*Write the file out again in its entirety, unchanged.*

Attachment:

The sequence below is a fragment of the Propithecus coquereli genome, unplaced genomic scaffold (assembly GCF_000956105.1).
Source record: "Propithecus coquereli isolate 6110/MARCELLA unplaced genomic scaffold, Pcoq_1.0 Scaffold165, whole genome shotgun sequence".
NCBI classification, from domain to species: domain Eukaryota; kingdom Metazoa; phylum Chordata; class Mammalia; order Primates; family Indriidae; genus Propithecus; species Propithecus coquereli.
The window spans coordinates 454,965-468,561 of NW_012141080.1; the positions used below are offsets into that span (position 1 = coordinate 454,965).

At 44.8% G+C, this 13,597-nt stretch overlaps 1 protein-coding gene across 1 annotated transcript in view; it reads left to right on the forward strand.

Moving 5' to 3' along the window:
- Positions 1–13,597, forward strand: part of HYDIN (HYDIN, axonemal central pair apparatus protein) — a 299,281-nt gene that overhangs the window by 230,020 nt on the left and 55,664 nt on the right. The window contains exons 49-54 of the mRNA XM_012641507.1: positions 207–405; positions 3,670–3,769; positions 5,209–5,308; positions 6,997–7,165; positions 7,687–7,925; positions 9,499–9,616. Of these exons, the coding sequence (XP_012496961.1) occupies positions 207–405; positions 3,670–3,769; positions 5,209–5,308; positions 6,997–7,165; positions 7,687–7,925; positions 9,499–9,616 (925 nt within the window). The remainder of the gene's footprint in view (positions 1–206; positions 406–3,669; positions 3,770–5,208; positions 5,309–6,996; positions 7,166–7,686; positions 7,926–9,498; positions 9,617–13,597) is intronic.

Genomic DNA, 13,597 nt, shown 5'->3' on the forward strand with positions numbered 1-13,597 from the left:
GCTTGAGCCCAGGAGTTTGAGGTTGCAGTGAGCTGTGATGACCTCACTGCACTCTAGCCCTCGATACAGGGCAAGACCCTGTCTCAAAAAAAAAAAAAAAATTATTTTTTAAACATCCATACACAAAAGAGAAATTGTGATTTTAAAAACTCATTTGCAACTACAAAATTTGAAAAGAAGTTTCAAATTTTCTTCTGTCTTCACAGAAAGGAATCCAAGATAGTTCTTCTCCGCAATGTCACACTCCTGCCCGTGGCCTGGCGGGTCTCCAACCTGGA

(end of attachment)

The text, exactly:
The sequence below is a fragment of the Propithecus coquereli genome, unplaced genomic scaffold (assembly GCF_000956105.1).
Source record: "Propithecus coquereli isolate 6110/MARCELLA unplaced genomic scaffold, Pcoq_1.0 Scaffold165, whole genome shotgun sequence".
NCBI classification, from domain to species: domain Eukaryota; kingdom Metazoa; phylum Chordata; class Mammalia; order Primates; family Indriidae; genus Propithecus; species Propithecus coquereli.
The window spans coordinates 454,965-468,561 of NW_012141080.1; the positions used below are offsets into that span (position 1 = coordinate 454,965).

At 44.8% G+C, this 13,597-nt stretch overlaps 1 protein-coding gene across 1 annotated transcript in view; it reads left to right on the forward strand.

Moving 5' to 3' along the window:
- Positions 1–13,597, forward strand: part of HYDIN (HYDIN, axonemal central pair apparatus protein) — a 299,281-nt gene that overhangs the window by 230,020 nt on the left and 55,664 nt on the right. The window contains exons 49-54 of the mRNA XM_012641507.1: positions 207–405; positions 3,670–3,769; positions 5,209–5,308; positions 6,997–7,165; positions 7,687–7,925; positions 9,499–9,616. Of these exons, the coding sequence (XP_012496961.1) occupies positions 207–405; positions 3,670–3,769; positions 5,209–5,308; positions 6,997–7,165; positions 7,687–7,925; positions 9,499–9,616 (925 nt within the window). The remainder of the gene's footprint in view (positions 1–206; positions 406–3,669; positions 3,770–5,208; positions 5,309–6,996; positions 7,166–7,686; positions 7,926–9,498; positions 9,617–13,597) is intronic.

Genomic DNA, 13,597 nt, shown 5'->3' on the forward strand with positions numbered 1-13,597 from the left:
GCTTGAGCCCAGGAGTTTGAGGTTGCAGTGAGCTGTGATGACCTCACTGCACTCTAGCCCTCGATACAGGGCAAGACCCTGTCTCAAAAAAAAAAAAAAAATTATTTTTTAAACATCCATACACAAAAGAGAAATTGTGATTTTAAAAACTCATTTGCAACTACAAAATTTGAAAAGAAGTTTCAAATTTTCTTCTGTCTTCACAGAAAGGAATCCAAGATAGTTCTTCTCCGCAATGTCACACTCCTGCCCGTGGCCTGGCGGGTCTCCAACCTGGA